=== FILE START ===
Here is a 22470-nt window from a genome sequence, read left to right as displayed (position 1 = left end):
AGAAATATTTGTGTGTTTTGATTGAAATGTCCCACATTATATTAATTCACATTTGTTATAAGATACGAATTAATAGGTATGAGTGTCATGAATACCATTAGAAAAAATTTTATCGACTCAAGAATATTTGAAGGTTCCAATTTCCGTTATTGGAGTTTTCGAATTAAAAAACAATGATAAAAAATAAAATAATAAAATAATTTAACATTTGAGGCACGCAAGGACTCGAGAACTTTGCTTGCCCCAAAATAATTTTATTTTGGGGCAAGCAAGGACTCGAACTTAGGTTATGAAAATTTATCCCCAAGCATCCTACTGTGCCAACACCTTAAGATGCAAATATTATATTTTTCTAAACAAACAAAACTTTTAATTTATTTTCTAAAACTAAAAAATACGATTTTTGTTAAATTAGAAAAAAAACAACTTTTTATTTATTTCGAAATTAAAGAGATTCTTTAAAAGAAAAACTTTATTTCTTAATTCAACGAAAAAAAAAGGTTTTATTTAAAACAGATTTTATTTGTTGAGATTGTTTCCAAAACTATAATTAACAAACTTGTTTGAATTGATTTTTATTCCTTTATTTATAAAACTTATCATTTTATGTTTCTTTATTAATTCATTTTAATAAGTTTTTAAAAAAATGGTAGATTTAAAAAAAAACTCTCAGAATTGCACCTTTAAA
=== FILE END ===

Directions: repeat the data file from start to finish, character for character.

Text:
Here is a 22470-nt window from a genome sequence, read left to right as displayed (position 1 = left end):
AGAAATATTTGTGTGTTTTGATTGAAATGTCCCACATTATATTAATTCACATTTGTTATAAGATACGAATTAATAGGTATGAGTGTCATGAATACCATTAGAAAAAATTTTATCGACTCAAGAATATTTGAAGGTTCCAATTTCCGTTATTGGAGTTTTCGAATTAAAAAACAATGATAAAAAATAAAATAATAAAATAATTTAACATTTGAGGCACGCAAGGACTCGAGAACTTTGCTTGCCCCAAAATAATTTTATTTTGGGGCAAGCAAGGACTCGAACTTAGGTTATGAAAATTTATCCCCAAGCATCCTACTGTGCCAACACCTTAAGATGCAAATATTATATTTTTCTAAACAAACAAAACTTTTAATTTATTTTCTAAAACTAAAAAATACGATTTTTGTTAAATTAGAAAAAAAACAACTTTTTATTTATTTCGAAATTAAAGAGATTCTTTAAAAGAAAAACTTTATTTCTTAATTCAACGAAAAAAAAAGGTTTTATTTAAAACAGATTTTATTTGTTGAGATTGTTTCCAAAACTATAATTAACAAACTTGTTTGAATTGATTTTTATTCCTTTATTTATAAAACTTATCATTTTATGTTTCTTTATTAATTCATTTTAATAAGTTTTTAAAAAAATGGTAGATTTAAAAAAAAACTCTCAGAATTGCACCTTTAAA